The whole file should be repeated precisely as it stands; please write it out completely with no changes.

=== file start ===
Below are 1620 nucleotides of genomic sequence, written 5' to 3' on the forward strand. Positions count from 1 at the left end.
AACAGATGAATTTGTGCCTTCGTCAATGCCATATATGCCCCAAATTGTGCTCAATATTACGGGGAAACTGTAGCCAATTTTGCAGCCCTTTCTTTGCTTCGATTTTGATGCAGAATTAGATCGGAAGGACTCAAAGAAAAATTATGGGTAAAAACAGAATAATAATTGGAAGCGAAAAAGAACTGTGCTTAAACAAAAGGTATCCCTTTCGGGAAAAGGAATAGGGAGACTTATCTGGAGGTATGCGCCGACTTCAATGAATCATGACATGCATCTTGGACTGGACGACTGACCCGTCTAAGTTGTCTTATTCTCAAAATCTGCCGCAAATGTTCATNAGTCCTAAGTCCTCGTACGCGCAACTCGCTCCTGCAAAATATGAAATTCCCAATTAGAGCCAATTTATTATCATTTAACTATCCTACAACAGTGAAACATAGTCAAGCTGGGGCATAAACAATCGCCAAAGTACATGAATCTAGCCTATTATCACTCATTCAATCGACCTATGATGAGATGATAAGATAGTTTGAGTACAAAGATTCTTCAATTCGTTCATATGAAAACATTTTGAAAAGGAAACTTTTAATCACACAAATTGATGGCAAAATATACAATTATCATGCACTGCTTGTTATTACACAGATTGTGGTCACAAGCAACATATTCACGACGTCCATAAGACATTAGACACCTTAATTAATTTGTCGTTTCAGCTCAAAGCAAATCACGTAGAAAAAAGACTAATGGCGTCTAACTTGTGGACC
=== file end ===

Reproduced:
Below are 1620 nucleotides of genomic sequence, written 5' to 3' on the forward strand. Positions count from 1 at the left end.
AACAGATGAATTTGTGCCTTCGTCAATGCCATATATGCCCCAAATTGTGCTCAATATTACGGGGAAACTGTAGCCAATTTTGCAGCCCTTTCTTTGCTTCGATTTTGATGCAGAATTAGATCGGAAGGACTCAAAGAAAAATTATGGGTAAAAACAGAATAATAATTGGAAGCGAAAAAGAACTGTGCTTAAACAAAAGGTATCCCTTTCGGGAAAAGGAATAGGGAGACTTATCTGGAGGTATGCGCCGACTTCAATGAATCATGACATGCATCTTGGACTGGACGACTGACCCGTCTAAGTTGTCTTATTCTCAAAATCTGCCGCAAATGTTCATNAGTCCTAAGTCCTCGTACGCGCAACTCGCTCCTGCAAAATATGAAATTCCCAATTAGAGCCAATTTATTATCATTTAACTATCCTACAACAGTGAAACATAGTCAAGCTGGGGCATAAACAATCGCCAAAGTACATGAATCTAGCCTATTATCACTCATTCAATCGACCTATGATGAGATGATAAGATAGTTTGAGTACAAAGATTCTTCAATTCGTTCATATGAAAACATTTTGAAAAGGAAACTTTTAATCACACAAATTGATGGCAAAATATACAATTATCATGCACTGCTTGTTATTACACAGATTGTGGTCACAAGCAACATATTCACGACGTCCATAAGACATTAGACACCTTAATTAATTTGTCGTTTCAGCTCAAAGCAAATCACGTAGAAAAAAGACTAATGGCGTCTAACTTGTGGACC